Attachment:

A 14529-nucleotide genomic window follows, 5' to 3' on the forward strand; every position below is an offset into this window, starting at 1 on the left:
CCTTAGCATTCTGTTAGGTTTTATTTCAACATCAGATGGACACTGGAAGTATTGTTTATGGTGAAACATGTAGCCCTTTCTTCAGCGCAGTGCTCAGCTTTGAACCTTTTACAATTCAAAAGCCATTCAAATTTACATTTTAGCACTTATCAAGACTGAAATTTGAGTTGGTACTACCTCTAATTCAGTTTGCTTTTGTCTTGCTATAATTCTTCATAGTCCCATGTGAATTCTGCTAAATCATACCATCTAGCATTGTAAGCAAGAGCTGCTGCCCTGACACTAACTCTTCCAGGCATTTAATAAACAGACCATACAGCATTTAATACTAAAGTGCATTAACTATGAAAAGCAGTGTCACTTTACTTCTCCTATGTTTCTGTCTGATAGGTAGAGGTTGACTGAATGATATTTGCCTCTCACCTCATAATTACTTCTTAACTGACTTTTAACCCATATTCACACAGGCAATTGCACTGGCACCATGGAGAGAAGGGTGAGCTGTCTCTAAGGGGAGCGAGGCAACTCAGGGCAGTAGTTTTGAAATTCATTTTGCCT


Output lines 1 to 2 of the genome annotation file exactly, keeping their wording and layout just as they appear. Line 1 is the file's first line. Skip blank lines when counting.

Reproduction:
A 14529-nucleotide genomic window follows, 5' to 3' on the forward strand; every position below is an offset into this window, starting at 1 on the left:
CCTTAGCATTCTGTTAGGTTTTATTTCAACATCAGATGGACACTGGAAGTATTGTTTATGGTGAAACATGTAGCCCTTTCTTCAGCGCAGTGCTCAGCTTTGAACCTTTTACAATTCAAAAGCCATTCAAATTTACATTTTAGCACTTATCAAGACTGAAATTTGAGTTGGTACTACCTCTAATTCAGTTTGCTTTTGTCTTGCTATAATTCTTCATAGTCCCATGTGAATTCTGCTAAATCATACCATCTAGCATTGTAAGCAAGAGCTGCTGCCCTGACACTAACTCTTCCAGGCATTTAATAAACAGACCATACAGCATTTAATACTAAAGTGCATTAACTATGAAAAGCAGTGTCACTTTACTTCTCCTATGTTTCTGTCTGATAGGTAGAGGTTGACTGAATGATATTTGCCTCTCACCTCATAATTACTTCTTAACTGACTTTTAACCCATATTCACACAGGCAATTGCACTGGCACCATGGAGAGAAGGGTGAGCTGTCTCTAAGGGGAGCGAGGCAACTCAGGGCAGTAGTTTTGAAATTCATTTTGCCT